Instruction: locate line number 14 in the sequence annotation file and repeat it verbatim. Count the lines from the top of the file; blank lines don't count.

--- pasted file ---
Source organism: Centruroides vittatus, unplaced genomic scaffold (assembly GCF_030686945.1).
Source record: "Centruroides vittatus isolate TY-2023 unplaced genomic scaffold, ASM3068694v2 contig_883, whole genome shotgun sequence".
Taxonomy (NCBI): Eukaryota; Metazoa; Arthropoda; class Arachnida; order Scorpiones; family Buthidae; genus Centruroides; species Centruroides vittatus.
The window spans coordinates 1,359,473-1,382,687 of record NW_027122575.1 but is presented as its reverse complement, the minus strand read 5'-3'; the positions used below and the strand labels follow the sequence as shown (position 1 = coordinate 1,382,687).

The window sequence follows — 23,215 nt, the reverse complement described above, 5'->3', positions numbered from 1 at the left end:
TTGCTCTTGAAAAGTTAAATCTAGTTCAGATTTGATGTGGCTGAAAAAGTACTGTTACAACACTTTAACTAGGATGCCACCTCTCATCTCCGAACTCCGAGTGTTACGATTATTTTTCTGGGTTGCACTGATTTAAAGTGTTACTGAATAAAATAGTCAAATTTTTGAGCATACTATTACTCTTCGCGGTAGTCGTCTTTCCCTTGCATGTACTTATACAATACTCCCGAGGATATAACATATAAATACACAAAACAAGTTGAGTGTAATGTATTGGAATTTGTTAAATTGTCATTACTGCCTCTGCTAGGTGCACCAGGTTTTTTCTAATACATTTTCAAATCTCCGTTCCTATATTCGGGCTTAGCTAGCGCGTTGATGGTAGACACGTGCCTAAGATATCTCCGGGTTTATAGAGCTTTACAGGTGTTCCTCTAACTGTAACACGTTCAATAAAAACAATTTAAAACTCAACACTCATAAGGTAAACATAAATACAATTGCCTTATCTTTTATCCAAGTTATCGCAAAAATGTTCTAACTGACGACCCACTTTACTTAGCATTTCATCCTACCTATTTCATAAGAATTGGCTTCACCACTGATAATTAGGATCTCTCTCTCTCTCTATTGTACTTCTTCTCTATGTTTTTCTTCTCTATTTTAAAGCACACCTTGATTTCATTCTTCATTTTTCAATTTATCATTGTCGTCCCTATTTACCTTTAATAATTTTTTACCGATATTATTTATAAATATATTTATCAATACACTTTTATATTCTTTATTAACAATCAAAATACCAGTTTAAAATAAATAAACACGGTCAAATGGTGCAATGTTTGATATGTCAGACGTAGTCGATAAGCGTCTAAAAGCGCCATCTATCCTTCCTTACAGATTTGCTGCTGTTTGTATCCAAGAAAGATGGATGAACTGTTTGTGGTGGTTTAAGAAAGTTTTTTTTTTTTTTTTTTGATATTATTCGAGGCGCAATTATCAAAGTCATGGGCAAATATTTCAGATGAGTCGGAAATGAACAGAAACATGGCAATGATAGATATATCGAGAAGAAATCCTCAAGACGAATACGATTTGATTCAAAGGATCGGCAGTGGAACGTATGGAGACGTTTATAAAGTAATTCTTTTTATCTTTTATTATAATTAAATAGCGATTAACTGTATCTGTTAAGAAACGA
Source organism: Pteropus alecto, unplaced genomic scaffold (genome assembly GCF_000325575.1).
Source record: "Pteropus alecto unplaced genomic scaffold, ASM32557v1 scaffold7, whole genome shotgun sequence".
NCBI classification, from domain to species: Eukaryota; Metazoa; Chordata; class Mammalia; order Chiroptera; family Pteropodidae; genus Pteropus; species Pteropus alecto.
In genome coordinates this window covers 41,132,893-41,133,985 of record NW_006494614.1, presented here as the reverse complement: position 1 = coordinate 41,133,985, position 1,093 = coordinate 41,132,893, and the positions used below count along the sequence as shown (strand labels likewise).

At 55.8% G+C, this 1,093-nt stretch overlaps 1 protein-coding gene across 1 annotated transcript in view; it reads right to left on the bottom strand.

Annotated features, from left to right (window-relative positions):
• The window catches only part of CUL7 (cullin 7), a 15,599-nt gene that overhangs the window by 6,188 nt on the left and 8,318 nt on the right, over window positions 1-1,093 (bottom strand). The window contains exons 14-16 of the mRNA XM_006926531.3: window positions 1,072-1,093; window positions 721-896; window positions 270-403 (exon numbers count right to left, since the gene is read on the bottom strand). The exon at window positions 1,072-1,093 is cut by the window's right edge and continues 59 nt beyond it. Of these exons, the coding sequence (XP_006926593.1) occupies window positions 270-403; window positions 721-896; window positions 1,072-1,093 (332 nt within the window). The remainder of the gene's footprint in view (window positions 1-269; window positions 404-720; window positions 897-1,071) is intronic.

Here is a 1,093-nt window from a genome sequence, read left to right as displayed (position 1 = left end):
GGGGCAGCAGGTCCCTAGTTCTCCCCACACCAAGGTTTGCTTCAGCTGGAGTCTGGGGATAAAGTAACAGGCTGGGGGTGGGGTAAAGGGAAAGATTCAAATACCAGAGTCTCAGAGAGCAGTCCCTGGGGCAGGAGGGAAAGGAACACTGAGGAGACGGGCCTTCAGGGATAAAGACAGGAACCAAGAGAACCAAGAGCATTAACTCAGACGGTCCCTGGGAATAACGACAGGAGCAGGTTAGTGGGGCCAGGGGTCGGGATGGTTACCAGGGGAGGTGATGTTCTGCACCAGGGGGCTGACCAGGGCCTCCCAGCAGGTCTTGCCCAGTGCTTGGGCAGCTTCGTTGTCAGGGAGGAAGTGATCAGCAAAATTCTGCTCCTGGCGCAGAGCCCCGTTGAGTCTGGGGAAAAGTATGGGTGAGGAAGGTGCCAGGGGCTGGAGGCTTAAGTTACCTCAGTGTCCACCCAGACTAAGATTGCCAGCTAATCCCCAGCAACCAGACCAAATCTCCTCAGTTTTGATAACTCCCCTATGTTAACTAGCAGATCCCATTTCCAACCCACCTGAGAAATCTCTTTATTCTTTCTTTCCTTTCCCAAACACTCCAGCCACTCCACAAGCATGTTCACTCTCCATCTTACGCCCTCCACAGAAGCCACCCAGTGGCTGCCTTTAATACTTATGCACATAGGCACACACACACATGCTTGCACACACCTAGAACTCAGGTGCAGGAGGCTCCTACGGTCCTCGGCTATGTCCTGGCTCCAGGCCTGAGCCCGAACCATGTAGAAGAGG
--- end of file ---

Here is a 1,093-nt window from a genome sequence, read left to right as displayed (position 1 = left end):